While modern dose-planning for radiotherapy can tightly align a high-dose volume to a three-dimensional tumor shape, it's impossible to be absolutely certain of the tumor's precise position and motion during treatment. To help account for this, substantial safety margins are added – but this still doesn't guarantee that the tumor won't move out of the high-dose region or that the surrounding organs won't move into it – which can result in insufficient treatment or adverse side effects.
The Inspiration Behind the Innovation
About half of all cancer patients will receive radiotherapy at some point during their treatment. The goal is to deliver a high dose of radiation that eradicates all of the cancer cells while the dose to the surrounding normal tissue is kept low enough to avoid adverse side effects (i.e. swelling, burns, wounds that won't heal, radiation-induced cancer, organ failure and death). This can be difficult to achieve because many tumors move during treatment due to respiration, digestion and other bodily functions.
The project team has worked extensively for over a decade to produce tools and methods for motion management during radiotherapy with the goal of performing a real-time calculation of the actual radiation dose delivered to the tumor.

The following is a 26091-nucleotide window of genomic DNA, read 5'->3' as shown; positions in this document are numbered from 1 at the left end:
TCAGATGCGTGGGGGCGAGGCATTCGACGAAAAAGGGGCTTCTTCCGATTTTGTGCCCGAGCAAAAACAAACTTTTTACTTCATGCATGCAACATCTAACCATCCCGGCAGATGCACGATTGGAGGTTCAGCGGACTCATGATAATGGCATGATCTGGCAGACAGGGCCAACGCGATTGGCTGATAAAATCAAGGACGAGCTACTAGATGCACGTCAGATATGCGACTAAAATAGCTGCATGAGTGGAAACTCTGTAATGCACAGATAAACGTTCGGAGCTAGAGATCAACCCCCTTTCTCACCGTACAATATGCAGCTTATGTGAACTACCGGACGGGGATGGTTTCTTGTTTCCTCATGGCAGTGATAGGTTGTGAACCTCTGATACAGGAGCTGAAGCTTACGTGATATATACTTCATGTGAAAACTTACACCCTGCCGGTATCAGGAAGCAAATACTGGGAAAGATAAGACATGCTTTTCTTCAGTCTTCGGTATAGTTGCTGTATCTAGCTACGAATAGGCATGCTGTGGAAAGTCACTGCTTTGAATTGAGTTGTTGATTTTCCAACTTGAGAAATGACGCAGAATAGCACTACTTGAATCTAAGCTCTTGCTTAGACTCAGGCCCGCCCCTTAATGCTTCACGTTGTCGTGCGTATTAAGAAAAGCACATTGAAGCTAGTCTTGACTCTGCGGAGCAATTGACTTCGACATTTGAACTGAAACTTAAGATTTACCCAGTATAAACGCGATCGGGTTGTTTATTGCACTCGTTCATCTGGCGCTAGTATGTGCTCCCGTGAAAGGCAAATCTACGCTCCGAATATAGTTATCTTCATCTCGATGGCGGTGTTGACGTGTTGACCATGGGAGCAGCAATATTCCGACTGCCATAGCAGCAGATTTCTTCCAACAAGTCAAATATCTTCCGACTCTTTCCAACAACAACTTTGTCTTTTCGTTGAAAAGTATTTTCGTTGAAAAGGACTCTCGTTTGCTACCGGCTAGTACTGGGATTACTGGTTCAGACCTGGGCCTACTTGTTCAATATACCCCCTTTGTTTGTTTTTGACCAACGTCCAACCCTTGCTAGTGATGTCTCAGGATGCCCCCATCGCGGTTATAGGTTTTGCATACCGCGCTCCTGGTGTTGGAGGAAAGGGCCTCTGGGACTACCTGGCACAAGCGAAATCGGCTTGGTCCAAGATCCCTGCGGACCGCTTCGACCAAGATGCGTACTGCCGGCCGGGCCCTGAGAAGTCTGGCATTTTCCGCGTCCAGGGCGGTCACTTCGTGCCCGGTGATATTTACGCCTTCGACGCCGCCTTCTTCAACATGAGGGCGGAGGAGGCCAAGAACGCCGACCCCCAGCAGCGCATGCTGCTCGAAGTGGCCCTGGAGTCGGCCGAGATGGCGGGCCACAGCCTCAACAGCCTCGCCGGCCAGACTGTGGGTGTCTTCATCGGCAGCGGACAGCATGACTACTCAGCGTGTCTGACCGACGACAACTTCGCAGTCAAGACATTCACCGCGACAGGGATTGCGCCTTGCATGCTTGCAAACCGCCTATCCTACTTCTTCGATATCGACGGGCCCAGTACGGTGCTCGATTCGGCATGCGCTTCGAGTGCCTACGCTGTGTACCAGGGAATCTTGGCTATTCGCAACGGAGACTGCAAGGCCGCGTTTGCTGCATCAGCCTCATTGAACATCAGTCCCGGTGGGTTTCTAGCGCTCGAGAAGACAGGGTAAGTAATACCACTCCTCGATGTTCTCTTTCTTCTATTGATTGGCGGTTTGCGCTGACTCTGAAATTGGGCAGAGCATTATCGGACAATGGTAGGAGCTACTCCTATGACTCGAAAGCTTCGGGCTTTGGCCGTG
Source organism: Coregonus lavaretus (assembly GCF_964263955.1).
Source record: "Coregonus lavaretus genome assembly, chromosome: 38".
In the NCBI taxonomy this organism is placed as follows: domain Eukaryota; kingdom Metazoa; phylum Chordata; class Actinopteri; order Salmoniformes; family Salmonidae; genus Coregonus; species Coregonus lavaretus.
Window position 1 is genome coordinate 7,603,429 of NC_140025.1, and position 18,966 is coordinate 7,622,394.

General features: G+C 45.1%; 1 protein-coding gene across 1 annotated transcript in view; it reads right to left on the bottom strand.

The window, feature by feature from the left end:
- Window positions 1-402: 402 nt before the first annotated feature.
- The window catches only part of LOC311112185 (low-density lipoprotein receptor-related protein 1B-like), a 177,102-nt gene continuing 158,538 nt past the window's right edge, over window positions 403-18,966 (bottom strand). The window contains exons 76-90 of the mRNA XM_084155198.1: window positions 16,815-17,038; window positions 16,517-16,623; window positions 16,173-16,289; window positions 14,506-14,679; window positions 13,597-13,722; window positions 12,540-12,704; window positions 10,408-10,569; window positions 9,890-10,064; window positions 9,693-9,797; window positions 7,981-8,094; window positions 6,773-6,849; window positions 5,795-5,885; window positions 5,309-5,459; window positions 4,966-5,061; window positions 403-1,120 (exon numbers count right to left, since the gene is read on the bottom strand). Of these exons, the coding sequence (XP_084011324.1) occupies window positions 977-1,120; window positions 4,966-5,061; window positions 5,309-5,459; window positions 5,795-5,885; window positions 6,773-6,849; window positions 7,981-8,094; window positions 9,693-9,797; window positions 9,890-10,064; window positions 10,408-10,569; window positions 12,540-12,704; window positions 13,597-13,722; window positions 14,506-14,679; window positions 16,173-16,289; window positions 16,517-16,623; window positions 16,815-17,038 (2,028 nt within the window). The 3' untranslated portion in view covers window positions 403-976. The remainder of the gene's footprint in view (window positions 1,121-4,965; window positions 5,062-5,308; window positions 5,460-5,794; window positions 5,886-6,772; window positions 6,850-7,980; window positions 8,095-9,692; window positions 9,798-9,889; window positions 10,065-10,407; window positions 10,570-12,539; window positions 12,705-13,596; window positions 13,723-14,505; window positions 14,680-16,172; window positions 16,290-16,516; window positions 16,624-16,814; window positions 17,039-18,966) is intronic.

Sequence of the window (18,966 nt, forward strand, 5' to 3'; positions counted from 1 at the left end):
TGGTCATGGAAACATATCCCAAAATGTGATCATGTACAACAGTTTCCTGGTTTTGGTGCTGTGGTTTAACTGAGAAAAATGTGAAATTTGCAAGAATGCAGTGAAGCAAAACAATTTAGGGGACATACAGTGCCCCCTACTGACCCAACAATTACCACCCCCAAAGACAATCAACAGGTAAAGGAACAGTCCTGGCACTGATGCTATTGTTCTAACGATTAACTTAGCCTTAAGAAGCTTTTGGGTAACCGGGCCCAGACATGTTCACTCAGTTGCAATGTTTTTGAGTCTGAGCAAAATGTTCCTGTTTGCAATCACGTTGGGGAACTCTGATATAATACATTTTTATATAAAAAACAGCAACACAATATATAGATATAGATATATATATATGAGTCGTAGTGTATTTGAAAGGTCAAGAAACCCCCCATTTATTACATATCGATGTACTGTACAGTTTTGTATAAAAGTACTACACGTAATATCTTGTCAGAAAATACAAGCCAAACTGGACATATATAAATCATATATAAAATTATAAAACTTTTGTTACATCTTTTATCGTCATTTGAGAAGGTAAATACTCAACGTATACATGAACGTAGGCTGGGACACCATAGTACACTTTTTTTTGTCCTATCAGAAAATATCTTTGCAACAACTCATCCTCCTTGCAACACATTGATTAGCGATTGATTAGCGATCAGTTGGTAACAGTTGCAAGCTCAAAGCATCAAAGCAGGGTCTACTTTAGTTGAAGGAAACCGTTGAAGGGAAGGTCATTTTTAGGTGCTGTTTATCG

DoseTracker is a real-time software-enabled tool that monitors the dose of radiation given to moving anatomy during cancer treatments. It calculates and compares the administered radiation dose with the planned dose and provides a complete overview of clinically relevant metrics, giving the treatment team the support and confidence necessary to make informed treatment decisions and intervene in the event of a suboptimal dose delivery.
The team’s ultimate goal is to replace the current practice of unmonitored radiotherapy with the use of real-time observations of anatomical changes and their dosimetric impact, instantly guiding adaptations to the planned treatment.
Thomas Ravkilde: Medical Physicist; Aarhus University Hospital
Per Rugaard Poulsen: Professor; Aarhus University Hospital